The Katz Group scored a major victory tonight as City Council voted in private to approve an “agreement framework” for the proposed downtown arena. The framework is the basis for the two sides to negotiate a formal Master Agreement, which will require final approval by City Council. While not a final binding agreement, tonight’s deal nevertheless allows the project to move forward.
Here is the full motion and amendments as voted on back on April 6 (tonight’s was largely the same – see here):
The vote tonight succeeded 8-5. Who voted in favor of the framework? Who voted against?
For: Mandel, Krushell, Loken, Leibovici, Batty, Henderson, Anderson, Sohi
Against: Sloan, Gibbons, Caterina, Iveson, Diotte
The document outlines $350 million in funding for a $450 million arena. Where does the other $100 million come from?
Answering questions from the media tonight, Mayor Mandel would only say “other orders of government.” There is no confirmation on where the remaining amount will come from, but it is hoped that the Province will support the project.
How much of the total cost will be funded by a CRL?
The motion only states that $20 million be directed at the arena from a CRL. The remaining $105 million (the City’s maximum contribution will be $125 million) could come from direct tax revenues. However, the agreement framework page states that $45 million would come from a CRL. The final mix is likely to change.
What happens to Rexall Place and Northlands?
The motion specifies that City administration will continue “to work with Northlands to ensure the City understands their financial challenges and how these can be addressed.” Answering questions this evening, City Manager Simon Farbrother said that Edmonton cannot sustain two arenas. It would appear that Northlands has lost its seat at the table.
Will the City own the arena? Will it receive the revenue?
Under the agreement, the City would own the building and land. The Katz Group would be responsible for all maintenance, upgrades, operating and capital expense costs. The City also retains the right to access the facility four weeks a year. As for revenue, the motion only states that the City “negotiate options for potential revenue sharing.”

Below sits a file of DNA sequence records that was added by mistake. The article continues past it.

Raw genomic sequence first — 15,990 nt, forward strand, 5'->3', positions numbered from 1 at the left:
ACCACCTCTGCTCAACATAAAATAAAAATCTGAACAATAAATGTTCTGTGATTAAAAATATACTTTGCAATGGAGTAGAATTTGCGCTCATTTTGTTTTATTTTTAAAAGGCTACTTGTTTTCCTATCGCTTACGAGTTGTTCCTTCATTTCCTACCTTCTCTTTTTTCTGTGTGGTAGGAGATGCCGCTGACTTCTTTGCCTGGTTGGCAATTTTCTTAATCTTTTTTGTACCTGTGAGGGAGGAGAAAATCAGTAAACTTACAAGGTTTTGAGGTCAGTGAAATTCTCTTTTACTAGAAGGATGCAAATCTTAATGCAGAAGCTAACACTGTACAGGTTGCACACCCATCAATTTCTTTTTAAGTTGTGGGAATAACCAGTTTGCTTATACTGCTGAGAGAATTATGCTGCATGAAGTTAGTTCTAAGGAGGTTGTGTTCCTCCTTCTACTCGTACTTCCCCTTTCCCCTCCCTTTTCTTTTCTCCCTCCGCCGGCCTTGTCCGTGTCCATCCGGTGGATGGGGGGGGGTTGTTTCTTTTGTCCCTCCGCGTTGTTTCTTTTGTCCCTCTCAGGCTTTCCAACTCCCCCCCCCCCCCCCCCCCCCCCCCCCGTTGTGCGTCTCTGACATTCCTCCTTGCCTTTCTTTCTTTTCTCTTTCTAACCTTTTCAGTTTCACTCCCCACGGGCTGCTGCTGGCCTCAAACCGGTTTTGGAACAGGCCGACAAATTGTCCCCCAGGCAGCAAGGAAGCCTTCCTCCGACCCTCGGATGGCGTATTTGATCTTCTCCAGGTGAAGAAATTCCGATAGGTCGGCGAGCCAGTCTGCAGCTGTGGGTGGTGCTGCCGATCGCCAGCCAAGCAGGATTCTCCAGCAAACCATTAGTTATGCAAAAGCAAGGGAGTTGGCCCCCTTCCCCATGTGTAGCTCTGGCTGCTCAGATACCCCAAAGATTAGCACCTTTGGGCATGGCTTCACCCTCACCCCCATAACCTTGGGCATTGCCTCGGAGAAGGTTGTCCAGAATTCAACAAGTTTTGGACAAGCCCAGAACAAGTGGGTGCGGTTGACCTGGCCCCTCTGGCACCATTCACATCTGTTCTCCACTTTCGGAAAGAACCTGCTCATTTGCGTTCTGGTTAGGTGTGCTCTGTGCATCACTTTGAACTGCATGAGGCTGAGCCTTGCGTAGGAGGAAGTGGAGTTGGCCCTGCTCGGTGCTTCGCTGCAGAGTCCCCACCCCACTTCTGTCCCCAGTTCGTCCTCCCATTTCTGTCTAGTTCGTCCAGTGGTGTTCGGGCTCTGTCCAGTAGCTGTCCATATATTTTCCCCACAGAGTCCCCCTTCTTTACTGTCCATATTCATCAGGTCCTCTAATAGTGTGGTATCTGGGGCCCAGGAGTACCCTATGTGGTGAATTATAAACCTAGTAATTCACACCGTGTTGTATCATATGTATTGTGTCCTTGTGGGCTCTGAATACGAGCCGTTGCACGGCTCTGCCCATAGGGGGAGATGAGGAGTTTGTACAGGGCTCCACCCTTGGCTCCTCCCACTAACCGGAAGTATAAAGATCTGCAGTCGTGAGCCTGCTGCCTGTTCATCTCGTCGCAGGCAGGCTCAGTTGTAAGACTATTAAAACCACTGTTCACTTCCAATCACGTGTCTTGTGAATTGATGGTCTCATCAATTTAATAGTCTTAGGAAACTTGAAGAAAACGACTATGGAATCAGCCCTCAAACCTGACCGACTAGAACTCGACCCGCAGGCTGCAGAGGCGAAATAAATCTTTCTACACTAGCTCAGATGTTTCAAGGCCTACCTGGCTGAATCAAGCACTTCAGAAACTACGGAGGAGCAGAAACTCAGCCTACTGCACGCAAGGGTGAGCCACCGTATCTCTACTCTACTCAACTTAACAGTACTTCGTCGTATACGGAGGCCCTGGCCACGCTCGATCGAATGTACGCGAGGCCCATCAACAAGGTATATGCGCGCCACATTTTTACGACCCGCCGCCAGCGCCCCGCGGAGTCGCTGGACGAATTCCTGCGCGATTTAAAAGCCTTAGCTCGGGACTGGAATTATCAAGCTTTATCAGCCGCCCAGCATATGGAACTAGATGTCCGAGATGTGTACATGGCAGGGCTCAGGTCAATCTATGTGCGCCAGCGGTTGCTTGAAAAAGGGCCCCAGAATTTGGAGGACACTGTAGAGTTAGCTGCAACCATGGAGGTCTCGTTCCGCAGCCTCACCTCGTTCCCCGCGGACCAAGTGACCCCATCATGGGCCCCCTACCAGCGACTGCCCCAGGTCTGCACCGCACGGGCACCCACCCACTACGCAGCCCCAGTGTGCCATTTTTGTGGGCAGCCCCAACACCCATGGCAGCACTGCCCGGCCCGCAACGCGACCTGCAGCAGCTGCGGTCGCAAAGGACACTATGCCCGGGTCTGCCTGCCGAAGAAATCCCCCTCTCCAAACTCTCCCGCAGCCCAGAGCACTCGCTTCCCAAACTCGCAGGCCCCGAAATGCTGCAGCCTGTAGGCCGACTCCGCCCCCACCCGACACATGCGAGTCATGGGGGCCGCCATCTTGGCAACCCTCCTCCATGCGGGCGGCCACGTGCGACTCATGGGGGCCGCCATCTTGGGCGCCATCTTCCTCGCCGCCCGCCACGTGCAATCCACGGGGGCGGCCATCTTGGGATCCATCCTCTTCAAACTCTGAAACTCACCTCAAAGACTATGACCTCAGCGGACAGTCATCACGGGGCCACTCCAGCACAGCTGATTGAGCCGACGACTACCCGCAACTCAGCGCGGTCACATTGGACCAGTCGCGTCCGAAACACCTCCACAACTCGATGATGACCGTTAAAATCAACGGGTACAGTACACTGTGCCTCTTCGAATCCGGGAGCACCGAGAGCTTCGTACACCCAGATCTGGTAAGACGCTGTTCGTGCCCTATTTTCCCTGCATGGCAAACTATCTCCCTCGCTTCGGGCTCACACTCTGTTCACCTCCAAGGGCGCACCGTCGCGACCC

What will the arena look like?
The City stated tonight that the arena will contain 18,500 seats and 350 parking stalls. The design process will still need to happen once the project moves ahead.
What are the next steps?
The City and the Katz Group will now work to complete the Master Agreement. They’ll also be working to secure the remaining $100 million, likely from the Province.
Twitter was buzzing with the news tonight. Here are a few of the tweets that caught my eye:
#yegcc just came back in public – voted on a motion to approve a framework for #yegarena deal – details to be kept in private. Passes 8-5.
News conference upcoming at City Hall for major #yegarena announcement.
City announces framework to build arena!
City and Katz Group agree on agreement framework to build arena http://bit.ly/ipraRy #yegarena #yeg
The City of Edmonton and Katz Group agree to framework that “sustains NHL hockey in #yeg for 35 years.” #yegarena #Oilers
Mandel stresses optimism, forward momentum, believes holes in plan will come together now that framework of deal in place. #yegarena
This arena will built just when the construction labour and materials market explodes. I’m guessing it comes in at $700 million. #yegarena
This arena situation is just like the airport situation; everyone knew it was going to happen, it was just a matter of when. #yegarena #yeg
NOTE: #yegarena dissenters. A friendly reminder; you have until JULY 17th to file your plebiscite application. Just saying.
It’ll be interesting to see what happens next! Much more to come, stay tuned.
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